Once again, more studying got done than my brain can really stand. Learned all kinds of things about the biliary tract, including, in detail, what to do if you injure the common bile duct during a laparoscopic cholecystectomy. Which is actually fairly irrelevant, since although I’m afraid such an event may be in my future (incidence stable at 0.5% for the last several years), hepatobiliary surgery has never crossed my mind as a specialty, so I am sure I will not be in a position to repair the injury adequately. The general tenor of the lengthy textbook discussion was, interspersed with detailed instructions on how to repair every variety of injury, admonitions to refer such patients very early on to a major center and an experienced hepatobiliary surgeon. So mainly I learned something else to try very hard not to do; of which I already had a long list.

I’m still not happy with my moral position during conversations which I disapprove of. But at least I resolved, again, to try very hard not to say anything I wouldn’t say if the subject of the conversation were in the room. Maybe I can’t help what other people say; but I don’t want to contribute.

I really love this type of patient conversation:
Me: “. . . So basically everything that brought you in to the hospital has been corrected, and you are ready to go home, although you do need to continue taking these medications.”
Patient: “Great, I feel fine, I was ready to get out of here yesterday. Let’s go.”
Spouse (with the most suspicious tone of voice you can imagine): “You’re not kicking him out of here again, are you? I’m sure he was deathly ill with this xyz the last time you discharged him, because he was sick immediately [although we didn’t come back to the hospital or talk to any office staff for a month].”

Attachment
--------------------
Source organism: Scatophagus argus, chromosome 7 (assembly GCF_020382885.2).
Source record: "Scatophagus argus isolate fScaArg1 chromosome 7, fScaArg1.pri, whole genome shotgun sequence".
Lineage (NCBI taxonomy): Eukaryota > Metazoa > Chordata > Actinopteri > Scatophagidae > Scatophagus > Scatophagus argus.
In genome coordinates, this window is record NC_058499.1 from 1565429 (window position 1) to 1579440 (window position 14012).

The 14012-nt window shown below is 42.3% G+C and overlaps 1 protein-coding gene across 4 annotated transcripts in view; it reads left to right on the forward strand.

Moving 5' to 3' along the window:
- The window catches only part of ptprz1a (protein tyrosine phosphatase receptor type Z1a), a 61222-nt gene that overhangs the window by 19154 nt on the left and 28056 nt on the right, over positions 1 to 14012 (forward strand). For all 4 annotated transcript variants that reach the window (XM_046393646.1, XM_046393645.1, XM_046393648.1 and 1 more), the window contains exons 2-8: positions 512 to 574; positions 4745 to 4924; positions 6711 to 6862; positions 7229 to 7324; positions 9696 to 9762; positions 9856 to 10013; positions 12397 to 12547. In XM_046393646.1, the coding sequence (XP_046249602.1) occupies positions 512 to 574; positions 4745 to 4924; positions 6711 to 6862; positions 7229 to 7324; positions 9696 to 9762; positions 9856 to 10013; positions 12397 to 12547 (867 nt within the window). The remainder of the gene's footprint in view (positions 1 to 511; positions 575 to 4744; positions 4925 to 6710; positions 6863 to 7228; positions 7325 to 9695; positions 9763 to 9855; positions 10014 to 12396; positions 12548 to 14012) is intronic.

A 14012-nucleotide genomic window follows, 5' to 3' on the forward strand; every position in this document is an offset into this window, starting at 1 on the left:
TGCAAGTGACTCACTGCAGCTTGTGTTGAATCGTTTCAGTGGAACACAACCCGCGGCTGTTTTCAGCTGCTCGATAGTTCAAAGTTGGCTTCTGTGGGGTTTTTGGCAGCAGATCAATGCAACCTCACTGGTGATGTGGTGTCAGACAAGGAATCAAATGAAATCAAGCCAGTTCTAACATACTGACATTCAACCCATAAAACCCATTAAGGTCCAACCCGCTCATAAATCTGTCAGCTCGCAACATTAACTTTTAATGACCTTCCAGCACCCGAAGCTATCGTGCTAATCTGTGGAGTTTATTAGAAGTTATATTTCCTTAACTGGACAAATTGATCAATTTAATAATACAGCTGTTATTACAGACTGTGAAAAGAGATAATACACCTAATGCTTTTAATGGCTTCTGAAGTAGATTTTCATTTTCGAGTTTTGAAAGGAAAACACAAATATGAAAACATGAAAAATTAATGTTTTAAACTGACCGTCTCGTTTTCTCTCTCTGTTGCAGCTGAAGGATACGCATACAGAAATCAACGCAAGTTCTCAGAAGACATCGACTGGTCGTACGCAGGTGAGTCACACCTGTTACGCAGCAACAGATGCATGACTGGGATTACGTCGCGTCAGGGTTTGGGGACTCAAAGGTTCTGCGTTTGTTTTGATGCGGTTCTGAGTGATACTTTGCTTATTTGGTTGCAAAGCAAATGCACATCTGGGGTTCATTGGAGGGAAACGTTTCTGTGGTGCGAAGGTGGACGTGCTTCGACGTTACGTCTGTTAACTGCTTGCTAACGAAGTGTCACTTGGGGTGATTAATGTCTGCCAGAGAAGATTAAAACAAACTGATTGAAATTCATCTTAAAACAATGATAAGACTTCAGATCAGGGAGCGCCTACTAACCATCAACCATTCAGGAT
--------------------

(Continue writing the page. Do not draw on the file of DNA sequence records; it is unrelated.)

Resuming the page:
Me: “Ma’am, I understand your concern, but I assure you that there were no signs of this problem the last time he was discharged. And anyway, right now [laundry list of tests] have all been completed, and show that the problem is completely under control. The best thing is for him to get back home and on the road to recovery, and you just let us know immediately if anything concerning comes up.”
Spouse: “They should have listened to me the last time. . .”

Which is such a horrible note to close on if, as there’s a decent chance given his underlying disease, the poor fellow gets sick again and has to come back. But right now he’s fine, and he wants to go home, and I want him to go home, so please, try and give some credence to the long list of negative test results. Some people do seem to feel better after you explain it all in detail; but this lady had our negligence firmly in her head, and she wasn’t listening to reason. Ah well. I’m sure we can resume the discussion at the next admission.

I’ve studied so much the last couple days I feel like I’m bursting. Apparently I’ve discovered the secret to studying at the hospital: don’t bring any other books in, and have nothing of the slightest interest occurring in the world, so that reading news sites and commentary is more boring than reading a textbook. Actually the surgery books are fascinating, especially since I asked the chief for some recommendations. I’ve now discovered a book I clearly should have been reading since the beginning of the year, Chassin’s Operative Strategy for General Surgery, which explains how to think about operations, and all kinds of details of practice that I’ve learned exist, by stumbling against them, but never really heard why they are that way. And then of course the usual assortment of gigantic textbooks, in one or two or three volumes, which are certainly not boring, but can be very discouraging: flip through any one at random, and there are nearly 2,000 pages of dense information that I ought to know and would like to know – and it takes forever to read any one chapter.